MONTPELLIER (France) • French police are hunting for a man after finding a woman dead in a retirement home in southern France where some 60 Roman Catholic missionaries live, but they have ruled out any link to Islamist terrorism, a prosecutor said yesterday.
"At this stage, we can't say exactly what the perpetrator's motive was, but what we can say is that there is no link, none at all, with Islamist terrorism," Montpellier prosecutor Christophe Barret told reporters.
Security forces were called to the home in Montferrier-sur-Lez, about 10km north of Montpellier, late on Thursday, after a woman who had been bound and gagged freed herself and escaped from the home.
On entering the building, police found the body of a 54-year-old linen maid who had been stabbed several times, Mr Barret said.
He said investigators had found a car near the crime scene that contained a replica firearm and other materials that enabled them to identify a suspect. "The investigation is focusing on a local track, meaning somebody within the entourage of the retirement home," he said.
A man aged around 45 who lives in Montferrier-les-Lez has been identified as a suspect, a source close to the case said. Witnesses had reported that the killer appeared to have been carrying a shotgun when he burst into the home .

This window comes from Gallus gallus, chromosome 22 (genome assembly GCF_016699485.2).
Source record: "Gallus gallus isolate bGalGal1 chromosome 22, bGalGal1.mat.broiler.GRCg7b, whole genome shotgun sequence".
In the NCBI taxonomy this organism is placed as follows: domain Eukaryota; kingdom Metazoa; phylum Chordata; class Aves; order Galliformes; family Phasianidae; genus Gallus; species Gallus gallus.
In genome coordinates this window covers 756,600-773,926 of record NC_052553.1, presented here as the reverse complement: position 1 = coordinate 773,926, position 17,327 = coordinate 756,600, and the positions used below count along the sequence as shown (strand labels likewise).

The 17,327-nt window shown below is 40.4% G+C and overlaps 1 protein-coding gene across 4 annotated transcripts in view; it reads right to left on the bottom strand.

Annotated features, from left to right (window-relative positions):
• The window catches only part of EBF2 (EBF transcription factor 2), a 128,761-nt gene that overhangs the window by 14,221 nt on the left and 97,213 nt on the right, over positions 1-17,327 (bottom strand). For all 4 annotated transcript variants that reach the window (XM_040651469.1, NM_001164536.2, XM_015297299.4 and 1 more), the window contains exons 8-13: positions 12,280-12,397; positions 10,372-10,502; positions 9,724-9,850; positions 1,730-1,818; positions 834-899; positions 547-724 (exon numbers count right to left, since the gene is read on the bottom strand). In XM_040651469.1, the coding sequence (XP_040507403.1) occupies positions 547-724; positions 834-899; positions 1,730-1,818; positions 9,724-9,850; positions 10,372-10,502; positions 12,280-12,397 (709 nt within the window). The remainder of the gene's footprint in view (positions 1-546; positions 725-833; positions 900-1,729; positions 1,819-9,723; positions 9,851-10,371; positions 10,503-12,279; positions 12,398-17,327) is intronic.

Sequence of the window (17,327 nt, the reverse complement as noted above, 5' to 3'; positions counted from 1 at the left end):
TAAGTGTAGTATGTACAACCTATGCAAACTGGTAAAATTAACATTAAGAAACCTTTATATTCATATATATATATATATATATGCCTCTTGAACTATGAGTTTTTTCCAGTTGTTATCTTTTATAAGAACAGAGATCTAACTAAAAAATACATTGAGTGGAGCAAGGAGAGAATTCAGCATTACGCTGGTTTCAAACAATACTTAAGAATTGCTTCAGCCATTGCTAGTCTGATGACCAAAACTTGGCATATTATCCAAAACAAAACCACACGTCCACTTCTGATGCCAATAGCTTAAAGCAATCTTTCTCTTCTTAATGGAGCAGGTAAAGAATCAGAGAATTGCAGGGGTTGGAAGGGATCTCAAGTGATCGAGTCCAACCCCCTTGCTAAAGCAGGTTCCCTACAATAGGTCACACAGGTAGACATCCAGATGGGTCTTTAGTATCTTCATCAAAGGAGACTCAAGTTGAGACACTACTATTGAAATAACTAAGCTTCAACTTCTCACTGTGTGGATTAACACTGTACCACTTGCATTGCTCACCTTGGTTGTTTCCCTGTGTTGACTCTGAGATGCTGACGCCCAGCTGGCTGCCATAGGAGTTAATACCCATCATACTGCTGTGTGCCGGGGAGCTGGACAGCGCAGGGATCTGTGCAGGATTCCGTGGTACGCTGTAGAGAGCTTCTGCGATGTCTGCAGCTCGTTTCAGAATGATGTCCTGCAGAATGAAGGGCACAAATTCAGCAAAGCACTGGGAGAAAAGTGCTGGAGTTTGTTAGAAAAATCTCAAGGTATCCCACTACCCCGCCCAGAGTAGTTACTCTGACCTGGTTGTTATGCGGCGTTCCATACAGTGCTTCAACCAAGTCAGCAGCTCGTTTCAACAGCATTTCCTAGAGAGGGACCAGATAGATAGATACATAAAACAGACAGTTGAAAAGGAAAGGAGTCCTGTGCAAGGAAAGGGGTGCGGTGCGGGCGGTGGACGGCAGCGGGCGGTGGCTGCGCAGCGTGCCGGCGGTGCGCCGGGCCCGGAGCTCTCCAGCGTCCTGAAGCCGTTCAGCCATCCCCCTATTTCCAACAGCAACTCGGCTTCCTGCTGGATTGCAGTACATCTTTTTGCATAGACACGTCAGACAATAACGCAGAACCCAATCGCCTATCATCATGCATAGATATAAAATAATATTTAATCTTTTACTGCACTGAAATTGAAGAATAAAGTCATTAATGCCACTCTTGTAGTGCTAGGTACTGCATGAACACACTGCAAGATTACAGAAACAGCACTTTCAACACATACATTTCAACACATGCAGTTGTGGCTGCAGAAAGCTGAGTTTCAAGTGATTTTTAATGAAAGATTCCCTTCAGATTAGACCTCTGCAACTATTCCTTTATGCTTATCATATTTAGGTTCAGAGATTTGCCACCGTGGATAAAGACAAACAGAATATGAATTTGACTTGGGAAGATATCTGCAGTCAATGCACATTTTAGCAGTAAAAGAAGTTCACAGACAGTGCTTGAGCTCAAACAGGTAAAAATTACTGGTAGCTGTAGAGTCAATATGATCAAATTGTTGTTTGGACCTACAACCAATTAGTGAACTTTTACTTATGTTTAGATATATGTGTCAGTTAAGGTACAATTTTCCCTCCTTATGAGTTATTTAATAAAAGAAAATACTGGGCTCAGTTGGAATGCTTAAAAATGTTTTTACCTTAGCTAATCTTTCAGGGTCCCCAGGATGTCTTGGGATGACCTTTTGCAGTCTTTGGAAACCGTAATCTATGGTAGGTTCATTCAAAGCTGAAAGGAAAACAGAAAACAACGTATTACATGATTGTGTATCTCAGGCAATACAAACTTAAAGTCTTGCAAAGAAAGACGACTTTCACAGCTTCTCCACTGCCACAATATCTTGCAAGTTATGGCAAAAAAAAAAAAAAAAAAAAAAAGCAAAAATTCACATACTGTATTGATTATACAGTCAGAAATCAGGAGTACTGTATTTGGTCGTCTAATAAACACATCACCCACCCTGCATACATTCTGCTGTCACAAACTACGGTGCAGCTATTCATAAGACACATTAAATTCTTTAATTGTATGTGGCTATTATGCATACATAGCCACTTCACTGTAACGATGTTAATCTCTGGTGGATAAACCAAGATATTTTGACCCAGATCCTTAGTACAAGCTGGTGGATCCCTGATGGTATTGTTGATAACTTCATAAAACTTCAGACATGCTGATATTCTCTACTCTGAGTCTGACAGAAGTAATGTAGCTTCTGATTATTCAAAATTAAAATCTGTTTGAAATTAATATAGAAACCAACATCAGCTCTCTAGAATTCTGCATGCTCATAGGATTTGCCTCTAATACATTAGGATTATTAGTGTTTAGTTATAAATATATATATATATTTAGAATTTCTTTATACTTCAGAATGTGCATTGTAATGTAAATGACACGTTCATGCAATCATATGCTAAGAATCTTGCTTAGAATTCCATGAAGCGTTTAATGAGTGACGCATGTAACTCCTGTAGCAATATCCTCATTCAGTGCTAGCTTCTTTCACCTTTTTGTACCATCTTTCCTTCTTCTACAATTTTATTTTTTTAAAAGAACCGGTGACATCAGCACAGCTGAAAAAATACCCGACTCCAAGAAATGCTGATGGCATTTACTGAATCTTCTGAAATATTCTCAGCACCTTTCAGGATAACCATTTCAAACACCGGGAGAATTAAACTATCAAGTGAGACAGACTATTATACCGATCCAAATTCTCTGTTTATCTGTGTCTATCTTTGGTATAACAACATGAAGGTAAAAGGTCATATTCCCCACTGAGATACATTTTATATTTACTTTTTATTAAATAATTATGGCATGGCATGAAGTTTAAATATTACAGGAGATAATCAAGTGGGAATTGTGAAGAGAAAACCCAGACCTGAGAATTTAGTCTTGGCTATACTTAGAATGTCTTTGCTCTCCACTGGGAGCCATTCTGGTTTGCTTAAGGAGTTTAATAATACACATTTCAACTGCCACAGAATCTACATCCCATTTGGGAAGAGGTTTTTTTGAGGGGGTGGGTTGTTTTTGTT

More than 130 police officers backed by a helicopter were searching for the main suspect yesterday after an unsuccessful manhunt overnight, local senior police officer Jean-Philippe Lecouffe said.
The home houses retired missionaries who had worked in Africa as well as a few nuns.
France has been under a state of emergency since a wave of Islamist attacks last year. Suspects arrested last weekend had been planning to launch attacks on Dec 1 at landmark sites in and around Paris. They were directed remotely by the Islamic State in Iraq and Syria (ISIS) group, police said yesterday.
Extremists have carried out three large-scale attacks in France since January last year, when gunmen targeted the Charlie Hebdo satirical magazine and a Jewish supermarket. Ten months later, ISIS militants massacred 130 people in attacks on the Bataclan concert hall, France's national stadium and a handful of bars and restaurants in eastern Paris.
In July, a self-radicalised extremist ploughed a truck into crowds watching Bastille Day fireworks in the southern city of Nice, killing 86.
Two weeks later, two militants claiming to be ISIS followers slit the throat of an 84-year-old priest at a church near Rouen.
REUTERS, AGENCE FRANCE-PRESSE